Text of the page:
Definition of cycle in English:

cycle

noun

  • 1often with adjective or noun modifier A series of events that are regularly repeated in the same order.

    ‘the recurrent cycle of harvest failure, food shortages, and price increases’
    • ‘Any civilisation requires regular repeating cycles in order to be able to function properly.’
    • ‘The reality, as we have seen, is that eclipses are not random at all; they repeat on regular cycles.’
    • ‘Each discrete section of animation is brief and each repeats in a regular cycle.’
    • ‘Far from inaugurating a new style of popular politics, they repeat ancient cycles of violence and retribution.’
    • ‘One other thing I know is that we are not doomed to repeat the escalating cycles of violence.’
    • ‘After recuperating for some 20 years, they return to the island of their birth, repeating the age-old cycle.’
    • ‘Let's use what power we have as consumers, then, to prevent a dangerous cycle from repeating itself.’
    • ‘This form repeats itself in endless cycles, and with each cycle the content of practice and knowledge rises to a higher level.’
    • ‘Population grows, the same cycle repeats itself and another round of development adds to the sprawl, and the traffic, and so on.’
    • ‘This stop-and-start cycle is repeated six more times.’
    • ‘Many machines can now be programmed to repeat the same cycles.’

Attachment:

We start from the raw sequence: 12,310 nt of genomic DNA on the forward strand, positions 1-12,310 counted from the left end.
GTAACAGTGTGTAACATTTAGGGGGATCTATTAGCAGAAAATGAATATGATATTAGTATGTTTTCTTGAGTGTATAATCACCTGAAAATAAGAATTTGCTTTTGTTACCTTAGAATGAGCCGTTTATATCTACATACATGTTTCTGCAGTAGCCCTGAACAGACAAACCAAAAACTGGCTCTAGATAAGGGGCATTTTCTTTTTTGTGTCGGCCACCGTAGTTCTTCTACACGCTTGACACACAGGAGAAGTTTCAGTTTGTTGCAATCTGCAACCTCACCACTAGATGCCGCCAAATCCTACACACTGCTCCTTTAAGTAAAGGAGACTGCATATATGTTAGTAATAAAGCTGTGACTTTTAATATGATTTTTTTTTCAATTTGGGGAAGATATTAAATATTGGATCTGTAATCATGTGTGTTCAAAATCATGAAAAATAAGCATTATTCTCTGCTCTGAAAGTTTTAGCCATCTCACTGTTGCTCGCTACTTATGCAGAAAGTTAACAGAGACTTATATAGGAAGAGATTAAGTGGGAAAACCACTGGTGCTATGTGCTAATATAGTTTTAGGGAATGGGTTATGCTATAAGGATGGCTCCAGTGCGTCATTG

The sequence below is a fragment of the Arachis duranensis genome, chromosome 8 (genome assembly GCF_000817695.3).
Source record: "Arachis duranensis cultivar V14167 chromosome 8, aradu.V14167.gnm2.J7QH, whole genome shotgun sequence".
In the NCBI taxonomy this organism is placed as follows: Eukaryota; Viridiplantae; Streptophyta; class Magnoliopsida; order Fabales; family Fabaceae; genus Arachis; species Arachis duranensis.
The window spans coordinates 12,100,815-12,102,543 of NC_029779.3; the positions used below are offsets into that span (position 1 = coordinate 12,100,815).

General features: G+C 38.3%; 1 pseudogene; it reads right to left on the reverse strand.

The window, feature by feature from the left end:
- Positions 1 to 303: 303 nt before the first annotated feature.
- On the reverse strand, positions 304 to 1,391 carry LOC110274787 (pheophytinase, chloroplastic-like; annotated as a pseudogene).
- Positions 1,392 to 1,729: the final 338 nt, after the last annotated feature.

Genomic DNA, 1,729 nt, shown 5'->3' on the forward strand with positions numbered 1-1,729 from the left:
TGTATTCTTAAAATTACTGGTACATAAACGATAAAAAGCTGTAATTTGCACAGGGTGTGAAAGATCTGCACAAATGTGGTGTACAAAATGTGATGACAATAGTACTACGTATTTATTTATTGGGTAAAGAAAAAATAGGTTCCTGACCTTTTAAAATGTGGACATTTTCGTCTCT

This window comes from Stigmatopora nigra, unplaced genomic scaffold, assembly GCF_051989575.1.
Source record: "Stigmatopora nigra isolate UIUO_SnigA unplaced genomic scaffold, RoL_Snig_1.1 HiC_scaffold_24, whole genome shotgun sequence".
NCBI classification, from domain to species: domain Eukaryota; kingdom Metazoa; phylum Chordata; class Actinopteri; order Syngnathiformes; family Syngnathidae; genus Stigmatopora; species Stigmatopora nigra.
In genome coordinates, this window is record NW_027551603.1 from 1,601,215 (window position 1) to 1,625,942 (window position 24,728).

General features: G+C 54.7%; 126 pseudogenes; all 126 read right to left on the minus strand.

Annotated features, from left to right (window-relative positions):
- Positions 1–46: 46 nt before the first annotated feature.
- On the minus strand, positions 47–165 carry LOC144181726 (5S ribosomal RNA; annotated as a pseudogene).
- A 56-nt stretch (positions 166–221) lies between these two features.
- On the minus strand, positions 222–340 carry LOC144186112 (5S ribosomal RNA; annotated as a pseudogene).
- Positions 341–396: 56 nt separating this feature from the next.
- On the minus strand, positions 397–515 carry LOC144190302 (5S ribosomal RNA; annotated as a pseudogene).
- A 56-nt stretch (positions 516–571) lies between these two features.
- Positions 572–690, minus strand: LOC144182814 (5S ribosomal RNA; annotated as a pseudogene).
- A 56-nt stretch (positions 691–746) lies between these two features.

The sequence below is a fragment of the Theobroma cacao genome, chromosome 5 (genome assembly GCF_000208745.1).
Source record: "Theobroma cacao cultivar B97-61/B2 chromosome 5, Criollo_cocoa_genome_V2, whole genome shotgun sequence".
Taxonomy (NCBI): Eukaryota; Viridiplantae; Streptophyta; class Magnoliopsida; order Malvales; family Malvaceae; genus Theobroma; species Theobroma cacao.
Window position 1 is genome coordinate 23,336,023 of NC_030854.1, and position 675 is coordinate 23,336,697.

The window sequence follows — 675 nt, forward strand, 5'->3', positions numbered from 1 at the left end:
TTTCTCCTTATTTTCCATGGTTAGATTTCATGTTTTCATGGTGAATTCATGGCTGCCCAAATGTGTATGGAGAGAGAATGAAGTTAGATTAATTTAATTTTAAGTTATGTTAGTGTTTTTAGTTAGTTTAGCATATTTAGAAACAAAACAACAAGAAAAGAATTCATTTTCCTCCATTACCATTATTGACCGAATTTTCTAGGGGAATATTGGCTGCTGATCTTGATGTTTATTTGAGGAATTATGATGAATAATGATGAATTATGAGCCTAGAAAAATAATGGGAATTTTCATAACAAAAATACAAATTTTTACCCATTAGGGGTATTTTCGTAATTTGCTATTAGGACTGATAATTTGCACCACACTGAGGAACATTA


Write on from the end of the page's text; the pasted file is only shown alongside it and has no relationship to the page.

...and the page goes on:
• ‘Limit or eliminate herbicides and pesticides in order to encourage natural cycles of pest control.’
    • ‘This procedure was repeated in several cycles to achieve the specified force in the cable.’
    • ‘Between 7 and 10 days later, the whole cycle is repeated.’
    • ‘The tricky part is going to be to keep the currency at a manageable strength otherwise we just repeat the same cycle over again.’
    • ‘Eventually, though, as hiring picks up and labor markets tighten, wage growth accelerates and the cycle repeats.’
    • ‘Feelings of low self worth mean they often put themselves in situations that are damaging and the cycle keeps being repeated.’
    • ‘As the cycle repeats, panic starts to rise inside me, causing my heart to race and my temples to pound.’
    • ‘Scientists are fairly confident that there is a regular cycle of higher and lower storm frequency, and that we are due for a high frequency period.’
    • ‘Ovulation is the release of the egg from the ovaries in a regular monthly cycle.’
    round, rotation, revolution
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    1. 1.1The period of time taken to complete a cycle of events.
      ‘the cells are shed over a cycle of twenty-eight days’
      • ‘Dr Perrett said that hepatitis A has a natural periodic cycle of about seven years, which would explain two outbreaks in such quick succession.’
    2. 1.2technical A recurring series of successive operations or states, such as in the working of an internal combustion engine, or in the alternation of an electric current or a wave.
      ‘the familiar four cycles of intake, combustion, ignition, and exhaust’
      • ‘At the sub-femtosecond level, a laser pulse contains only a few cycles of the carrier electromagnetic wave.’
      • ‘The quantum and classical Carnot engines therefore operate in the same way - a closed cycle of two isothermal and two adiabatic processes.’
      • ‘Hydrogen must replace fossil fuels through efficient production using solar radiation, thermochemical cycles, or bioinspired catalysts to split water.’
      • ‘He then suggested enhancing the technique by combining pressure with powerful cycles of ultrasonic energy.’
      • ‘A Stirling Engine is a mechanical device, which operates on a closed looping thermodynamic cycle.’
    3. 1.3Biology A recurring series of events or metabolic processes in the lifetime of a plant or animal.
      ‘the storks' breeding cycle’